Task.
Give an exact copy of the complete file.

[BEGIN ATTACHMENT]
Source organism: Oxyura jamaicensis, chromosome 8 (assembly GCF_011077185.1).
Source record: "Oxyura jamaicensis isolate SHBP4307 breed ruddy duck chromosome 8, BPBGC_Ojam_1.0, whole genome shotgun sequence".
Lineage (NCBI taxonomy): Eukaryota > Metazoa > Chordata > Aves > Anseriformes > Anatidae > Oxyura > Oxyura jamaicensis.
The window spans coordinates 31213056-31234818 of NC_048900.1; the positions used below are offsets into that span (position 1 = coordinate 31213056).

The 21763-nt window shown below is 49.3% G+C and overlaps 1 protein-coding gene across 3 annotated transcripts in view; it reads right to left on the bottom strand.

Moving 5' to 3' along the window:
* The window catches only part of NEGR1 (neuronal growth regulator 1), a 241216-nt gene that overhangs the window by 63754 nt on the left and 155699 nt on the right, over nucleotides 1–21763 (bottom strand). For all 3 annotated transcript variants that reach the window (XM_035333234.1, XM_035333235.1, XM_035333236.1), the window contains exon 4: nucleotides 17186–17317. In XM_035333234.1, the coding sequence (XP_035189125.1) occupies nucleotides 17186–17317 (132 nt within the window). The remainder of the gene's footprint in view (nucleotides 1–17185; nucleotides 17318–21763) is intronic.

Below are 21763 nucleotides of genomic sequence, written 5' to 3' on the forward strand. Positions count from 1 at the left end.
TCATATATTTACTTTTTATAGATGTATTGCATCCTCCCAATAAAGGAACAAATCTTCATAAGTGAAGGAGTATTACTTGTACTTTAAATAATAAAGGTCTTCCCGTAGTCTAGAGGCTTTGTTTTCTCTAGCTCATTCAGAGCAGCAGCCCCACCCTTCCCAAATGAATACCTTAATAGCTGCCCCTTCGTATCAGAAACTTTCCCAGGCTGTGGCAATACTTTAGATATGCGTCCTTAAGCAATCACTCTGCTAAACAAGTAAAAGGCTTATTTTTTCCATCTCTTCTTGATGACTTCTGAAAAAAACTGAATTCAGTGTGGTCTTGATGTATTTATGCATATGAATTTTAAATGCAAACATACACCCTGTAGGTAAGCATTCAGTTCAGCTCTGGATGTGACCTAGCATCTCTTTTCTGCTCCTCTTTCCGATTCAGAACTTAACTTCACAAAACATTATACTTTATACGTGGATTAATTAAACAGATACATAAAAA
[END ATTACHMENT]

Source organism: Oxyura jamaicensis, chromosome 8 (assembly GCF_011077185.1).
Source record: "Oxyura jamaicensis isolate SHBP4307 breed ruddy duck chromosome 8, BPBGC_Ojam_1.0, whole genome shotgun sequence".
Lineage (NCBI taxonomy): Eukaryota > Metazoa > Chordata > Aves > Anseriformes > Anatidae > Oxyura > Oxyura jamaicensis.
The window spans coordinates 31213056-31234818 of NC_048900.1; the positions used below are offsets into that span (position 1 = coordinate 31213056).

The 21763-nt window shown below is 49.3% G+C and overlaps 1 protein-coding gene across 3 annotated transcripts in view; it reads right to left on the bottom strand.

Moving 5' to 3' along the window:
* The window catches only part of NEGR1 (neuronal growth regulator 1), a 241216-nt gene that overhangs the window by 63754 nt on the left and 155699 nt on the right, over nucleotides 1–21763 (bottom strand). For all 3 annotated transcript variants that reach the window (XM_035333234.1, XM_035333235.1, XM_035333236.1), the window contains exon 4: nucleotides 17186–17317. In XM_035333234.1, the coding sequence (XP_035189125.1) occupies nucleotides 17186–17317 (132 nt within the window). The remainder of the gene's footprint in view (nucleotides 1–17185; nucleotides 17318–21763) is intronic.

Below are 21763 nucleotides of genomic sequence, written 5' to 3' on the forward strand. Positions count from 1 at the left end.
TCATATATTTACTTTTTATAGATGTATTGCATCCTCCCAATAAAGGAACAAATCTTCATAAGTGAAGGAGTATTACTTGTACTTTAAATAATAAAGGTCTTCCCGTAGTCTAGAGGCTTTGTTTTCTCTAGCTCATTCAGAGCAGCAGCCCCACCCTTCCCAAATGAATACCTTAATAGCTGCCCCTTCGTATCAGAAACTTTCCCAGGCTGTGGCAATACTTTAGATATGCGTCCTTAAGCAATCACTCTGCTAAACAAGTAAAAGGCTTATTTTTTCCATCTCTTCTTGATGACTTCTGAAAAAAACTGAATTCAGTGTGGTCTTGATGTATTTATGCATATGAATTTTAAATGCAAACATACACCCTGTAGGTAAGCATTCAGTTCAGCTCTGGATGTGACCTAGCATCTCTTTTCTGCTCCTCTTTCCGATTCAGAACTTAACTTCACAAAACATTATACTTTATACGTGGATTAATTAAACAGATACATAAAAA